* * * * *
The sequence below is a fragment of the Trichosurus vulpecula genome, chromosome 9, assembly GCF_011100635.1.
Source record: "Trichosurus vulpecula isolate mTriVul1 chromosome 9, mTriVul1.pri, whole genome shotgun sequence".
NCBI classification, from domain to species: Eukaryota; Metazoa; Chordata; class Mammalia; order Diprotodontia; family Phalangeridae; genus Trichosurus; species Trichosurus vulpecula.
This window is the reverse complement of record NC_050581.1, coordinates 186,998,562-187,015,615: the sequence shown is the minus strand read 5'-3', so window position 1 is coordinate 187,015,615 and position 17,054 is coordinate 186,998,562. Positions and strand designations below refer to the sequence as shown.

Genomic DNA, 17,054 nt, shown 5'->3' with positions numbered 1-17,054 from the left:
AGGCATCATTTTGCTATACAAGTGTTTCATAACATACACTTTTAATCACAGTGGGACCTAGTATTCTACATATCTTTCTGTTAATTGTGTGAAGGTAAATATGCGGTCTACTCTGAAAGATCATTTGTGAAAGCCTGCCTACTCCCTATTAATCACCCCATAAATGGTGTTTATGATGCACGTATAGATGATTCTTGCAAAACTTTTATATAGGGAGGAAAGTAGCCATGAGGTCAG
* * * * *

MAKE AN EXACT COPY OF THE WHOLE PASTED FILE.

The sequence below is a fragment of the Trichosurus vulpecula genome, chromosome 9, assembly GCF_011100635.1.
Source record: "Trichosurus vulpecula isolate mTriVul1 chromosome 9, mTriVul1.pri, whole genome shotgun sequence".
NCBI classification, from domain to species: Eukaryota; Metazoa; Chordata; class Mammalia; order Diprotodontia; family Phalangeridae; genus Trichosurus; species Trichosurus vulpecula.
This window is the reverse complement of record NC_050581.1, coordinates 186,998,562-187,015,615: the sequence shown is the minus strand read 5'-3', so window position 1 is coordinate 187,015,615 and position 17,054 is coordinate 186,998,562. Positions and strand designations below refer to the sequence as shown.

Genomic DNA, 17,054 nt, shown 5'->3' with positions numbered 1-17,054 from the left:
AGGCATCATTTTGCTATACAAGTGTTTCATAACATACACTTTTAATCACAGTGGGACCTAGTATTCTACATATCTTTCTGTTAATTGTGTGAAGGTAAATATGCGGTCTACTCTGAAAGATCATTTGTGAAAGCCTGCCTACTCCCTATTAATCACCCCATAAATGGTGTTTATGATGCACGTATAGATGATTCTTGCAAAACTTTTATATAGGGAGGAAAGTAGCCATGAGGTCAG